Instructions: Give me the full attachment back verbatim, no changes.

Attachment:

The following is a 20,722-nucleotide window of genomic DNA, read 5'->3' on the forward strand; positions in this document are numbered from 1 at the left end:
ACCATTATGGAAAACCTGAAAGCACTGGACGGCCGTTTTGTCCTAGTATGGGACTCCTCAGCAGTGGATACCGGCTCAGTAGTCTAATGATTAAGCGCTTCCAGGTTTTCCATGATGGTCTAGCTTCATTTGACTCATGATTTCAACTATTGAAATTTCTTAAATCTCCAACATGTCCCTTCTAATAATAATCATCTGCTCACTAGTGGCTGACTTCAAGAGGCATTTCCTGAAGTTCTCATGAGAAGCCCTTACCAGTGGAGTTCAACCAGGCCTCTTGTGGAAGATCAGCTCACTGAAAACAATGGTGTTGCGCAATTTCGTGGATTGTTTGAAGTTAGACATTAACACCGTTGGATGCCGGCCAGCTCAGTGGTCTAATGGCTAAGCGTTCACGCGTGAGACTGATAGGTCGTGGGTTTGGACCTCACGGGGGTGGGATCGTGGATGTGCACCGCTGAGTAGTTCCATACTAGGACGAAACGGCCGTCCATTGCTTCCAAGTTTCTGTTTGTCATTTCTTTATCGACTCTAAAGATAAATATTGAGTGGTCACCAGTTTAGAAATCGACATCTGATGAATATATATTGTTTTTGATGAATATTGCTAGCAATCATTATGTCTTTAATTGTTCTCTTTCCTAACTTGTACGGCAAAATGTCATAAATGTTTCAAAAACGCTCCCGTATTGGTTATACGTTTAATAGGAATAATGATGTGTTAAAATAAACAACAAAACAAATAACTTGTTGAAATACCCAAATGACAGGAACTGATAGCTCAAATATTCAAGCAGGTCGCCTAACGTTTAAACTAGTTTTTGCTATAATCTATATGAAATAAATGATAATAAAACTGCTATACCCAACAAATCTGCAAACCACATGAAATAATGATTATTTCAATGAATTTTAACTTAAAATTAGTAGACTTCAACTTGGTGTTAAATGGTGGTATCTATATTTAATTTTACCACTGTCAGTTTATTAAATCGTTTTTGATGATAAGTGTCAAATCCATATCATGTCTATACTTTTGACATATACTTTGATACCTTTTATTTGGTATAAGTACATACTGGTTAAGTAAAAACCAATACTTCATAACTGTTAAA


The following is a 20,722-nucleotide window of genomic DNA, read 5'->3' on the forward strand; positions in this document are numbered from 1 at the left end:
ACCATTATGGAAAACCTGAAAGCACTGGACGGCCGTTTTGTCCTAGTATGGGACTCCTCAGCAGTGGATACCGGCTCAGTAGTCTAATGATTAAGCGCTTCCAGGTTTTCCATGATGGTCTAGCTTCATTTGACTCATGATTTCAACTATTGAAATTTCTTAAATCTCCAACATGTCCCTTCTAATAATAATCATCTGCTCACTAGTGGCTGACTTCAAGAGGCATTTCCTGAAGTTCTCATGAGAAGCCCTTACCAGTGGAGTTCAACCAGGCCTCTTGTGGAAGATCAGCTCACTGAAAACAATGGTGTTGCGCAATTTCGTGGATTGTTTGAAGTTAGACATTAACACCGTTGGATGCCGGCCAGCTCAGTGGTCTAATGGCTAAGCGTTCACGCGTGAGACTGATAGGTCGTGGGTTTGGACCTCACGGGGGTGGGATCGTGGATGTGCACCGCTGAGTAGTTCCATACTAGGACGAAACGGCCGTCCATTGCTTCCAAGTTTCTGTTTGTCATTTCTTTATCGACTCTAAAGATAAATATTGAGTGGTCACCAGTTTAGAAATCGACATCTGATGAATATATATTGTTTTTGATGAATATTGCTAGCAATCATTATGTCTTTAATTGTTCTCTTTCCTAACTTGTACGGCAAAATGTCATAAATGTTTCAAAAACGCTCCCGTATTGGTTATACGTTTAATAGGAATAATGATGTGTTAAAATAAACAACAAAACAAATAACTTGTTGAAATACCCAAATGACAGGAACTGATAGCTCAAATATTCAAGCAGGTCGCCTAACGTTTAAACTAGTTTTTGCTATAATCTATATGAAATAAATGATAATAAAACTGCTATACCCAACAAATCTGCAAACCACATGAAATAATGATTATTTCAATGAATTTTAACTTAAAATTAGTAGACTTCAACTTGGTGTTAAATGGTGGTATCTATATTTAATTTTACCACTGTCAGTTTATTAAATCGTTTTTGATGATAAGTGTCAAATCCATATCATGTCTATACTTTTGACATATACTTTGATACCTTTTATTTGGTATAAGTACATACTGGTTAAGTAAAAACCAATACTTCATAACTGTTAAA